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Tylwyth Teg of Llyn Cwellyn


In 'Celtic Folklore Welsh And Manx' (1901) John Rhys mentioned a story concerning fairies that had been passed to him by two brothers who had in turn heard it from Mari Domos Siôn, who died around 1850. 'A shepherd had once lost his way in the mist on the mountain on the land of Caeau Gwynion, towards Cwellyn Lake, and got into a ring where the Tylwyth Teg* were dancing: it was only after a very hard struggle that he was able, at length, to get away from them.'

* Tylwyth Teg – A Welsh term for the 'Fair Folk' or Fairies.


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Simon Topham
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Re: Tylwyth Teg of Llyn Cwellyn

 Another story of Llyn Cwellyn. 
The lower end of Llyn Cwellyn is dominated by Castell Cidwm. Legend has it that the wicked chieftain Cidwm shot a fatal arrow at the son of Queen Elen of the Hosts, who was leading her army through Eryri (Snowdonia) from South Wales. Since South Walians have always been called hwntwrion (outsiders or foreigners) by North Walians, the queen was probably looking for trouble.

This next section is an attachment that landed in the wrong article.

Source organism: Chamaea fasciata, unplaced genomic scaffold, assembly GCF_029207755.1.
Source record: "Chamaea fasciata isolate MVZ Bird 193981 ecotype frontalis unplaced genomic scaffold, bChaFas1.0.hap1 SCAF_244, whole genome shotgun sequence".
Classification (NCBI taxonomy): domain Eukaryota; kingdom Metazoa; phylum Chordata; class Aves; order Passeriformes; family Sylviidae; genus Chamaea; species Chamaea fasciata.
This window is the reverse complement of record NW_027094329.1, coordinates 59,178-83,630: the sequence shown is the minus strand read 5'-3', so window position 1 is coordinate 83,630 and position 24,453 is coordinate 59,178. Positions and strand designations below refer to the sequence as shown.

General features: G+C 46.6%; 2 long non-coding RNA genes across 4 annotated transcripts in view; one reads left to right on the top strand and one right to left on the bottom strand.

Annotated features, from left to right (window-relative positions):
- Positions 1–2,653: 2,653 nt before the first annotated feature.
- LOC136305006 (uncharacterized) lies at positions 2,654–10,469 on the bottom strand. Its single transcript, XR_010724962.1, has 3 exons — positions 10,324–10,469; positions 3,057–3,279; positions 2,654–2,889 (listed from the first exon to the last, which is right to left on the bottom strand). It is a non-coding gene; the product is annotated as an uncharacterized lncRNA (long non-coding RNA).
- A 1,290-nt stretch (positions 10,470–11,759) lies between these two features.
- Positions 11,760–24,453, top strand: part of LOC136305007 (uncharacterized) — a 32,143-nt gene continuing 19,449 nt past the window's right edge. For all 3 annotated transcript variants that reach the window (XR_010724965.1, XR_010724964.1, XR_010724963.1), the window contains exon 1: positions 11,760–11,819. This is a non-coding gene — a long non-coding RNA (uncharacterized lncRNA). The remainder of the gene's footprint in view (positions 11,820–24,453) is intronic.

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Ian Topham
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Re: Tylwyth Teg of Llyn Cwellyn

Edwin Sidney Hartland in his ‘The Science of Fairy Tales’ (1891) tells us that ‘It is related at Waenfawr, near Carnarvon, that a youth broke into a dance of the fairies on the banks of the Gwyrfai, near Cwellyn Lake, one moonlit night, and carried off a maiden. She at first refused to wed him, but consented to remain his servant. One evening, however, he overheard two of her kindred speaking of her, and caught her name--Penelope. When she found that he had learnt her name she gave way to grief: evidently she now knew that her fate was sealed. On his importunity being renewed, she at length consented to marry him, but on the condition that he should not strike her with iron. Here again the taboo was broken by the flinging of a bridle while chasing a horse.



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